Peak(s):  La Mosca Lookout (11,036)
Mount Taylor (11,301)
Date Posted:  12/02/2021
Date Climbed:   09/03/2021
Author:  IntrepidXJ
 San Mateo Mountain: Mount Taylor & La Mosca   

The Four Sacred Mountains of the Navajo | La Cieneguilla Petroglyphs
Thursday & Friday, September 2-3, 2021

After climbing Humphreys Peak on Thursday morning and then leaving Arizona, I made my way into New Mexico so I could climb the highest peak in the state to complete the Four Corners state high points. But Wheeler Peak would have to wait one more day so I could take a short detour near Grants to hike to the summit of Mount Taylor, which is the Sacred Mountain of the South to the Navajo people (Diné). I’ve actually wanted to hike Mount Taylor ever since I first laid eyes on it last year during our visit to El Malpais National Monument, and this seemed like the perfect opportunity to do so since it was right along the way. It sure feels like I’ve been spending a lot of time in this area lately, but I’m not complaining since I’m really enjoying it! Once I made it to Grants, I stopped for a quick dinner and gas in town and then drove up onto San Mateo Mountain so I could visit the La Mosca Lookout and find a place to camp for the night.


The Holy People put four sacred mountains in four different directions, Mt. Blanca to the east, Mt. Taylor to the south, San Francisco Peak to the west and Mt Hesperus to the north near Durango, Colorado, thus creating Navajoland. The four directions are represented by four colors: White Shell represents the east, Turquoise the south, Yellow Abalone the west, and Jet Black the north.

From: DiscoverNavajo.com


Welcome to Cibola National Forest

Cibola National Forest Sign

The light was looking nice on East Grants Ridge as I followed Lobo Canyon Road.

East Grants Ridge

I drove up the road in La Mosca Canyon all the way to the towers on top of La Mosca Lookout.

La Mosca Lookout Road

La Mosca Canyon Sunrays

La Mosca Canyon Sunrays

The current La Mosca Lookout Tower was built in the 1960’s to replace an older lookout that was originally built in the late 1930’s.

La Mosca Lookout Tower

La Mosca Lookout

La Mosca Lookout Sign

A nice view over Water Canyon from the summit of La Mosca Lookout.

Water Canyon

After visiting the lookout I found a campsite nearby and went for an evening walk along the ridge to watch the sunset. There were nice clouds in the sky this evening and the smoke wasn’t too bad.

Edge of the San Mateo Mountains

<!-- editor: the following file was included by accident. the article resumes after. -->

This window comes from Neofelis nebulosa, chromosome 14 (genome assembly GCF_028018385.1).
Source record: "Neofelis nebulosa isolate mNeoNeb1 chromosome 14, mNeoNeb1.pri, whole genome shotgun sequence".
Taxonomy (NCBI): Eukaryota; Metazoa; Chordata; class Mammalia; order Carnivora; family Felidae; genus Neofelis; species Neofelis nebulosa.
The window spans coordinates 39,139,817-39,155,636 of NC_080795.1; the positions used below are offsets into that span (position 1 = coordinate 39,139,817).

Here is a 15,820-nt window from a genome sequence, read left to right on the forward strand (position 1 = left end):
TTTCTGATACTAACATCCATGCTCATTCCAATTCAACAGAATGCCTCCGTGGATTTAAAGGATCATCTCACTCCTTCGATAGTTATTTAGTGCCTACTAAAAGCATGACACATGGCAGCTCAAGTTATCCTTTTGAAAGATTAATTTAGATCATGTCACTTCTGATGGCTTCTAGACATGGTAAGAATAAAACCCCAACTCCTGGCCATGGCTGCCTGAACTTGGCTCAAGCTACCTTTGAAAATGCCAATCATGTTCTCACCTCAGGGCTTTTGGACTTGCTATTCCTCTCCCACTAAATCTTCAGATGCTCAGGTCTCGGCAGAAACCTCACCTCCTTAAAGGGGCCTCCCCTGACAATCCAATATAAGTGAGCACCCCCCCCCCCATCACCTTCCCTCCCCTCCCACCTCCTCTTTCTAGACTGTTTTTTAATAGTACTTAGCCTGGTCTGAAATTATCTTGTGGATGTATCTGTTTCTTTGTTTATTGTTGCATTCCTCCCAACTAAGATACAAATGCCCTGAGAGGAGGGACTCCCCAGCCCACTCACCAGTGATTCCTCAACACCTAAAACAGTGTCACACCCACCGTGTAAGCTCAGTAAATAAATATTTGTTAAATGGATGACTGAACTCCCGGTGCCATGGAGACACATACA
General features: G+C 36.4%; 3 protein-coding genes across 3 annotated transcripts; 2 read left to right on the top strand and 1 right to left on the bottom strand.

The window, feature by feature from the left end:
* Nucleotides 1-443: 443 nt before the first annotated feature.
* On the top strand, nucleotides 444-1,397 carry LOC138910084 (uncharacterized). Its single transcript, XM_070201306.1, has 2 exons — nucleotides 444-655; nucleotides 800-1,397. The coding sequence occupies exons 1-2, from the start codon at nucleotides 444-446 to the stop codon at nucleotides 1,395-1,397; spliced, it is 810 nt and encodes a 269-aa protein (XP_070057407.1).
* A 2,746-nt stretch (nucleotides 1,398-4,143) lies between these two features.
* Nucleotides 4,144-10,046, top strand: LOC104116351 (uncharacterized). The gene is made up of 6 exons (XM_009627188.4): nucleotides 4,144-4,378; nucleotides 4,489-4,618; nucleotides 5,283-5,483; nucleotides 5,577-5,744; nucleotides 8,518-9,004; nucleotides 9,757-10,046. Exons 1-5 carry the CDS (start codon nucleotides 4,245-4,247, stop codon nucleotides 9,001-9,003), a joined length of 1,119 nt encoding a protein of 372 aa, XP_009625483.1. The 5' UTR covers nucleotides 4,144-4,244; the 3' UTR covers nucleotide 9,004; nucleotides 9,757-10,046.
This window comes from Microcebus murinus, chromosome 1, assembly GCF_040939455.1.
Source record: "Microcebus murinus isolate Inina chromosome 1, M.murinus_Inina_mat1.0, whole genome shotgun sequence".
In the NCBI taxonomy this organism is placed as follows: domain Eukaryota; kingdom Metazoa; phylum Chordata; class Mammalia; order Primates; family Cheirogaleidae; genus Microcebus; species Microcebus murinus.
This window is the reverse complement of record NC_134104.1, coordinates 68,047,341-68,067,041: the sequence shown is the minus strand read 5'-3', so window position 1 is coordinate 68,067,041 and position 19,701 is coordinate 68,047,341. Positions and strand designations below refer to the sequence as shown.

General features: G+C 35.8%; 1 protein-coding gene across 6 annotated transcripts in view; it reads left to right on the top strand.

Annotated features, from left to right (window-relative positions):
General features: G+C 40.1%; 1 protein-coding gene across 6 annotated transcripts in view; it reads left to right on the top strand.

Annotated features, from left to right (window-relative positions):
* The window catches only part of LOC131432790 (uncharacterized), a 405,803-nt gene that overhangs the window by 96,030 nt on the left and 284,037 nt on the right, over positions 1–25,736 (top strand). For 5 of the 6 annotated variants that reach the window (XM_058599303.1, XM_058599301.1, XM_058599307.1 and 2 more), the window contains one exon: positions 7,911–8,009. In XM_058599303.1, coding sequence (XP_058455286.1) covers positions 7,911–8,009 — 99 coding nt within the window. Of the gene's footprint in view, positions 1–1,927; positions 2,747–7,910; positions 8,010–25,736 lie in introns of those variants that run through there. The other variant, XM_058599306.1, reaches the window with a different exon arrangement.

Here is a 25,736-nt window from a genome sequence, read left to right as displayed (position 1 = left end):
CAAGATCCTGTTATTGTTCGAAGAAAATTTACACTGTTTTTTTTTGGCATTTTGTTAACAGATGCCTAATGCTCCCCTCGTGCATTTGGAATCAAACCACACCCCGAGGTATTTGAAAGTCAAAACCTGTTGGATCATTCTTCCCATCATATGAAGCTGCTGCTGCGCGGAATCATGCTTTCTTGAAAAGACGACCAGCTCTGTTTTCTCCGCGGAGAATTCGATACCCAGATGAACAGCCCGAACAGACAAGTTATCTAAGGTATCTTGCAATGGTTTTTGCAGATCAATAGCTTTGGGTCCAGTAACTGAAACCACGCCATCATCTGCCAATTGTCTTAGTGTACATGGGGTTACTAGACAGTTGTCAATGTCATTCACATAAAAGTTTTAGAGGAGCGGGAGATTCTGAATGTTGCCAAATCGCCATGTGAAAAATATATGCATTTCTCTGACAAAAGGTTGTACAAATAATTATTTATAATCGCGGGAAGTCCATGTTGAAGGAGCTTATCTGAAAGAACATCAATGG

San Mateo Mountains

Water Canyon Evening

Evening View from Camp

I stayed on the ridge until just after sunset when it started to get cold out since I hadn’t brought a jacket with me, and then I headed back down to camp to get to bed early.

San Mateo Mountains Evening

I slept very well overnight and was up shortly before sunrise. The hike to the summit of Mount Taylor is pretty short, so I didn’t need to get up very early since I was camped only about a mile away from the trailhead.

I watched the color in the sky change beyond Mount Taylor as I drove to the Gooseberry Trailhead.

Mount Taylor

The smoke in the air turned a shade of magenta over Water Canyon.

Magenta Morning

Smoky Morning

It was uncomfortably humid out this morning as I started hiking, but the light was nice.

Water Canyon Sunrise

Morning Light

Tree-Framed View

The last couple of switchbacks just before the summit are in the trees, but the sun kept peeking through.

Trail Through The Trees

It only took me about 35 minutes to reach the summit of Mount Taylor.

Mount Taylor Summit

The smoke-filled canyon below…

Smoky Canyon

Looking down the south ridge from the summit.

Looking Down The Ridge

Off in the distance through the smoke and haze is El Malpais National Monument.

Summit View

After enjoying the view from the summit for a while, it was a quick hike back down to my Jeep.

Gooseberry Trail Flowers

I drove back down from San Mateo Mountain into Grants and grabbed a quick breakfast in town before heading off to Taos and the southern end of the Sangre de Cristo Mountains so I could climb Wheeler Peak, the highest peak in New Mexico.


Caja del Rio Plateau: La Cieneguilla Petroglyphs

After driving past Albuquerque and across a number of different Indian Reservations, I took a detour just short of Santa Fe so I could bypass the town and stretch my legs for a little bit while searching for the La Cieneguilla Petroglyphs. Even though it was only in the mid-80’s when I went on this short hike, it was still very humid and uncomfortable out. While I didn’t have time to thoroughly explore the edge of the Caja del Rio Plateau, it was a nice introduction to the area and I found a couple nice panels while I was there. Next time I am in the area I will have to return and take my time. Here are a couple of photos I took while I was there.

La Cieneguilla Petroglyphs

A Closer Look

Flute Player Panel

Searching For Petroglyphs

Thunderbird Panel

Anthropomorphs

Thunderbird

Hand & Spiral

La Cieneguilla Design

>> Mount Taylor & La Mosca Lookout Photo Gallery
>> The Original Trip Report on ADVENTR.co




Comments or Questions
Jan van Tilburg
User
I like specifically
12/02/2021 16:34
the pictures with a hazy skyline!
And the purple sunrise is amazing. Really enjoying your photo‘s Randy!



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